of Human Rights":
"My great army entered Babylon peacefully and I did not allow any
harm to come to the land of babylonia and its people," Cyrus' edict
reads. "Babylonians' respectful manner and their places of worship
touched me deeeply and I ordered that all should be free to worship their
god without harm... I ordered all closed places of worship, from Babylonia
to Assyria, Susa, Akkad and the lands beyond the Tigris, which were built
in ancient times, to be reopened..."
There you have it! The pillars of our democractic monarchy. Satisfied?
Monarchists say Iran should have a modern, democratic, constitutional
monarchy, and then they tell us how great the Pahlavi era was. Well which
is it? That tells me you want a king more than democracy. You're willing
to sacrifice democracy, as long as we enjoy His Majesty's grace.
What's wrong with keeping "secular" and "democracy"
and dropping "monarchy"? Just for the sake of efficiency. We could
have a secular, democratic state without the pomp and ceremony of the monarchy.
Are you saying we NEED the pomp and ceremony of the monarchy? Why?
What's so special about monarchy? Honestly, what qualities -- reasonable
qualities -- can you ascribe to monarchy as a system of government? Whatever
those qualities are, they do not include freedom. I mean, when you think
"monarchy", "freedom" is not the first thing that comes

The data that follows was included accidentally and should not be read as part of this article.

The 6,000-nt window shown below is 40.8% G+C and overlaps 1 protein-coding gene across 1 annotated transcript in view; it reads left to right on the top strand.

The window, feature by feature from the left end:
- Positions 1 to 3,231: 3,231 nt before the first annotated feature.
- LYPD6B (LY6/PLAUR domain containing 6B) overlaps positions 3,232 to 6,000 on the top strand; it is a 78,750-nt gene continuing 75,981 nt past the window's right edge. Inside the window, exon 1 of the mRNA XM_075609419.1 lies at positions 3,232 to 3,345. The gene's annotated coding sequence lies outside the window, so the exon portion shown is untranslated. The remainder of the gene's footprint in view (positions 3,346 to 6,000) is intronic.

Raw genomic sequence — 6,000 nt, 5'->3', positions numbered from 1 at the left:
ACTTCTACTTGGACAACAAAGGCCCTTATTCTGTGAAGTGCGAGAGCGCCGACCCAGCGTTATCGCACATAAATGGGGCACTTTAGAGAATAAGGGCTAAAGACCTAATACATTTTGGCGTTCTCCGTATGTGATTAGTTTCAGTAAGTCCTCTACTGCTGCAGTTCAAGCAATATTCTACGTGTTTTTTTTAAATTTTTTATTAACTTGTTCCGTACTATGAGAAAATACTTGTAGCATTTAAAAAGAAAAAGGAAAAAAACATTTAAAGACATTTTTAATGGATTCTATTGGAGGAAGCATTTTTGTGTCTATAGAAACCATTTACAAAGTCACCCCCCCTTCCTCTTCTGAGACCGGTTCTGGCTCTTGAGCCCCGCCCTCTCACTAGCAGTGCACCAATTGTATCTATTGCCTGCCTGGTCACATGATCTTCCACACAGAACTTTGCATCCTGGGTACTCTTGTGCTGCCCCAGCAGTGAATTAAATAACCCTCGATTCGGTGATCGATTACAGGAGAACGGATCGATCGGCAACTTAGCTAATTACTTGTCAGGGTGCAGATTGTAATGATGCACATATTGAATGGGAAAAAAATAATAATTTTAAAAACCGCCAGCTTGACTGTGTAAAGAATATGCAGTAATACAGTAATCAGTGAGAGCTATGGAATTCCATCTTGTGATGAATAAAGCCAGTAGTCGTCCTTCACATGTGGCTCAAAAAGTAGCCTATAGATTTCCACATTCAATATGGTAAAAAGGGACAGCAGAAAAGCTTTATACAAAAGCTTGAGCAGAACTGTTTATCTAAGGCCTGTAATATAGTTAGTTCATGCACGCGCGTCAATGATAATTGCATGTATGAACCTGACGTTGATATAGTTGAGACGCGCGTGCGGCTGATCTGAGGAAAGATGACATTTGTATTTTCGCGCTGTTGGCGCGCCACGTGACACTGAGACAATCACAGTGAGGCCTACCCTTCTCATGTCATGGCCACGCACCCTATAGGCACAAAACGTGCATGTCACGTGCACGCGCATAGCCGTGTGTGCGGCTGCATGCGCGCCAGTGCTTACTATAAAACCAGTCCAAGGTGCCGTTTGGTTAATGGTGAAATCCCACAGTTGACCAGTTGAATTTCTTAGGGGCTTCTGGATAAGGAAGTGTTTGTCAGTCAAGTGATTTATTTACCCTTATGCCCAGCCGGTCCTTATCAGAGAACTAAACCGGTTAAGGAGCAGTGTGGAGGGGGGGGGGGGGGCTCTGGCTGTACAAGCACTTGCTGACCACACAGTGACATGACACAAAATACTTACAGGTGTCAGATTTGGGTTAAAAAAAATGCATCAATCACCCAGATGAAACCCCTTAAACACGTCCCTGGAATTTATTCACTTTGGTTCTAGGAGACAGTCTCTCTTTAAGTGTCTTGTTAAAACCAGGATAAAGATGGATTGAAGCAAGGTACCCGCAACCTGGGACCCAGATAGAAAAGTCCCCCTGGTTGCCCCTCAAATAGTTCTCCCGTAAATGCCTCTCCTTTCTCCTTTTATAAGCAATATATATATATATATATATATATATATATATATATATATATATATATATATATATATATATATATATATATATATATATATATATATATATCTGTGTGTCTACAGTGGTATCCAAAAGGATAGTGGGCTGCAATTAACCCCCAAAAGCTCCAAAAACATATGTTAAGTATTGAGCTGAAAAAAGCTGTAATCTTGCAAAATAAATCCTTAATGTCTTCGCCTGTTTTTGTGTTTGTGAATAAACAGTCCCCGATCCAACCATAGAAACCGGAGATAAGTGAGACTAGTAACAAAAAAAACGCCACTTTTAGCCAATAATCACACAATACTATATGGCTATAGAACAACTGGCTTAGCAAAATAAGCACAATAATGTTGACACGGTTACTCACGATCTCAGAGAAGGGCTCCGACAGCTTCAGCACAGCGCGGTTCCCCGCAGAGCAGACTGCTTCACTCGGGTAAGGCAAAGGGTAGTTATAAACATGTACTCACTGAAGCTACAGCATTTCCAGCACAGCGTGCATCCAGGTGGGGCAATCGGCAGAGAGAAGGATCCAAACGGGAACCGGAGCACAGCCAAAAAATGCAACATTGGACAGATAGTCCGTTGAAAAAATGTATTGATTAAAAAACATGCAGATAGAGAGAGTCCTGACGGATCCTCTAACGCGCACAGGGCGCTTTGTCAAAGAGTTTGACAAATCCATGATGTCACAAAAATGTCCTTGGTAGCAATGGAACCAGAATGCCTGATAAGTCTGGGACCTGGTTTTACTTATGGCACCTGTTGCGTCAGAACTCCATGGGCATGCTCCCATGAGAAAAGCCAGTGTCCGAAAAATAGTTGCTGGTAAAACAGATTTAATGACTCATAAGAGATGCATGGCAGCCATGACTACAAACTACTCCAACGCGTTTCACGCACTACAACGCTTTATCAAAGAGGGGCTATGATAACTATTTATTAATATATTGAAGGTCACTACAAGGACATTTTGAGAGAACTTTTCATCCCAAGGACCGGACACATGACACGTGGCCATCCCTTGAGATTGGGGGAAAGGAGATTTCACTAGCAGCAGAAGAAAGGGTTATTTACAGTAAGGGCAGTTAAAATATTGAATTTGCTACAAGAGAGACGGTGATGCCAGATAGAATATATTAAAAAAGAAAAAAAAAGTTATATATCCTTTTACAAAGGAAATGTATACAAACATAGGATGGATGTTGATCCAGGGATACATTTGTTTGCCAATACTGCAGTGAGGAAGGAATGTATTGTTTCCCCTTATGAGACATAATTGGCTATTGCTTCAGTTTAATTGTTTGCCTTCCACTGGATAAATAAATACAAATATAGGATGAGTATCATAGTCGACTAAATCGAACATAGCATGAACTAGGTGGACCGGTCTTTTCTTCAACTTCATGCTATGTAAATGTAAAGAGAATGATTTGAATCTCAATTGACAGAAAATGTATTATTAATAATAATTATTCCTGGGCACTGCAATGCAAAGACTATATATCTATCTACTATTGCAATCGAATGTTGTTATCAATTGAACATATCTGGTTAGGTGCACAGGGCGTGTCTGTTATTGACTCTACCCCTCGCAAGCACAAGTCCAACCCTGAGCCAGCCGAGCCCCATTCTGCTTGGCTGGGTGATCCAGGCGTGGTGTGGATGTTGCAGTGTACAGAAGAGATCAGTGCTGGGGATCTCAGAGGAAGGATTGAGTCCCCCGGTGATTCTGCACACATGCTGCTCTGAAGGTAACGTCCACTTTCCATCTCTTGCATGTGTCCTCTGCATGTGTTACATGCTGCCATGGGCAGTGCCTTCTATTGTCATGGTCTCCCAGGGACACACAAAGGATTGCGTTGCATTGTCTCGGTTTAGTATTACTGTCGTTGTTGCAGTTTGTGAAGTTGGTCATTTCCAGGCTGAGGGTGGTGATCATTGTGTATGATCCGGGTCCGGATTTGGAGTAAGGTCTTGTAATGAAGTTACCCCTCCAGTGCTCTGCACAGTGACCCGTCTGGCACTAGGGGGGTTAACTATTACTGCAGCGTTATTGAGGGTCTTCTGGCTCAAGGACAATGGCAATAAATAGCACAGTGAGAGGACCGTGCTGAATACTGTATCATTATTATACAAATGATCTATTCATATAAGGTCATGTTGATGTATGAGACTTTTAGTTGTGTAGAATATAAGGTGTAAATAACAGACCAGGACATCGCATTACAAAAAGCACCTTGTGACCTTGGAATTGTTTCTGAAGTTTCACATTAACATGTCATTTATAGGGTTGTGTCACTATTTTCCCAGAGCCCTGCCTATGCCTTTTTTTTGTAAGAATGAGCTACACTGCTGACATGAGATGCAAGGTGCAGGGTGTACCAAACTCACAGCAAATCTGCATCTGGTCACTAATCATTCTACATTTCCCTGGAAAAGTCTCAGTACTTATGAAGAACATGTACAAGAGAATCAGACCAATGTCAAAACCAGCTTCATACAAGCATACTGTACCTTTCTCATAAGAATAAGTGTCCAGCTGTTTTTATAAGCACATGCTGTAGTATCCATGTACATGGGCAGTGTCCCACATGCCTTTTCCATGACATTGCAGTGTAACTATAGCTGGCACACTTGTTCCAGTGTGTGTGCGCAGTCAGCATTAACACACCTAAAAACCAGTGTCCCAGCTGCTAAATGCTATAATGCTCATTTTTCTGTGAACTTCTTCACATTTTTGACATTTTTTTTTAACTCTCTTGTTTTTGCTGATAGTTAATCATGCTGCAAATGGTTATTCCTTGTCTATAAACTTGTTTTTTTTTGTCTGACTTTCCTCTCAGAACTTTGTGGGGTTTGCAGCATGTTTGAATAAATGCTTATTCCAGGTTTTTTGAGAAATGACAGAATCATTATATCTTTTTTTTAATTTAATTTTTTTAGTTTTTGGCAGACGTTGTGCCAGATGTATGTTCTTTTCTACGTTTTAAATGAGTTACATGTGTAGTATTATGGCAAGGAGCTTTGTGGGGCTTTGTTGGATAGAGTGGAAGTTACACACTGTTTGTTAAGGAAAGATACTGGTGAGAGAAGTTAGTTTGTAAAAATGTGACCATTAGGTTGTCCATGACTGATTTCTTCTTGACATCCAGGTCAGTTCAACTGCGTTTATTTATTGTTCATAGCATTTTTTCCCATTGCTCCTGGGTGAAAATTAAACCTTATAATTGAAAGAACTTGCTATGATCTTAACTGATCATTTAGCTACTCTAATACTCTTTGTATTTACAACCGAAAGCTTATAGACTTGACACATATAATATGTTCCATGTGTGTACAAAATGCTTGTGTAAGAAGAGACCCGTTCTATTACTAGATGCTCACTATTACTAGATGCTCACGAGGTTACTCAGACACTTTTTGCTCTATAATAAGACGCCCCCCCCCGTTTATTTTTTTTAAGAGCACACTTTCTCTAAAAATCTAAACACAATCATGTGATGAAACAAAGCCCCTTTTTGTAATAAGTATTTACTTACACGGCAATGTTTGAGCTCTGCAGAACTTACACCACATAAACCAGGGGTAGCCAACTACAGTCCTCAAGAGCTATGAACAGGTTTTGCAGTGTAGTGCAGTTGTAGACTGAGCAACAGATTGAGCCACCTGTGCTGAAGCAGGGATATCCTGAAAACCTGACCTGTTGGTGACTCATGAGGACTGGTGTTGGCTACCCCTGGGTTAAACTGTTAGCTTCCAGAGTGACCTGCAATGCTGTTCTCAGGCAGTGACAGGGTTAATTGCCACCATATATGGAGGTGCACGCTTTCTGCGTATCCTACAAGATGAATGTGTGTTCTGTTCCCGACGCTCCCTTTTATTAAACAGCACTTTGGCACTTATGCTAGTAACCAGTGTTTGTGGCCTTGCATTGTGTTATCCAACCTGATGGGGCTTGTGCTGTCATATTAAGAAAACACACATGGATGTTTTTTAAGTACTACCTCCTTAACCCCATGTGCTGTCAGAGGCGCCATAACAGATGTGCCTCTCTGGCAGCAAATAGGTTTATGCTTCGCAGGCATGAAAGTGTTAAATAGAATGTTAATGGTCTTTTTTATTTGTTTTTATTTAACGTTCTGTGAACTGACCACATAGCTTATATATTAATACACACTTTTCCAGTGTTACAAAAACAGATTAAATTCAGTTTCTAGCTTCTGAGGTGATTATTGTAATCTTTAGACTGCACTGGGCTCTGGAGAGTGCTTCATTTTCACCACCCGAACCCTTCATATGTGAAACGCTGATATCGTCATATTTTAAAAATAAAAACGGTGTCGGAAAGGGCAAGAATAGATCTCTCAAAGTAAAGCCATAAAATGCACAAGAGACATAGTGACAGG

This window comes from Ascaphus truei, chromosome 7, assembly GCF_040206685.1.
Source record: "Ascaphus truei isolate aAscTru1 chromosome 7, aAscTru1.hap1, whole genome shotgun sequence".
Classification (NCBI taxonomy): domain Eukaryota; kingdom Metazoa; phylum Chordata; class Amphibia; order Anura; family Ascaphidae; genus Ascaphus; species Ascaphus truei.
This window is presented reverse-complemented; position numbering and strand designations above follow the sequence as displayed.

to mind. Instead it's things like "pride", "glory",
"motherland", "empire". It's naamoose vatan,
whatever that is.
At best, monarchy is about the monarch graciously serving his subjects.
It's not about the monarch being held accountable by the people and their
representatives. It's never been that way. Not in our country it hasn't.
You insist that bekhodaa Reza Pahlavi is not thinking about monarchy
RIGHT NOW. Right now he's calling for a referendum. What's wrong with a
referendum? you ask. There's nothing wrong with asking the people what kind
of government they want.
In fact I hope to God there is a free and fair referendum. Maybe then
you'll realize that Iranians today have their own ideas about how the country
should change, and that doesn't include crowning Reza Pahlavi. Maybe then
will he be freed from the shackles of hisotry, and distances himself from
all the imperial symbols which are preventing him from potentially becoming
a viable opposition leader.
But no. Right now it looks highly unlikely that we'll see a referendum,
much less one with the monarchy being a choice on the ballot. Therefore
this myth about the popularity (nostalgia is NOT popularity) of the monarchy
will live on. And chances are Reza Pahlavi will never be able to be what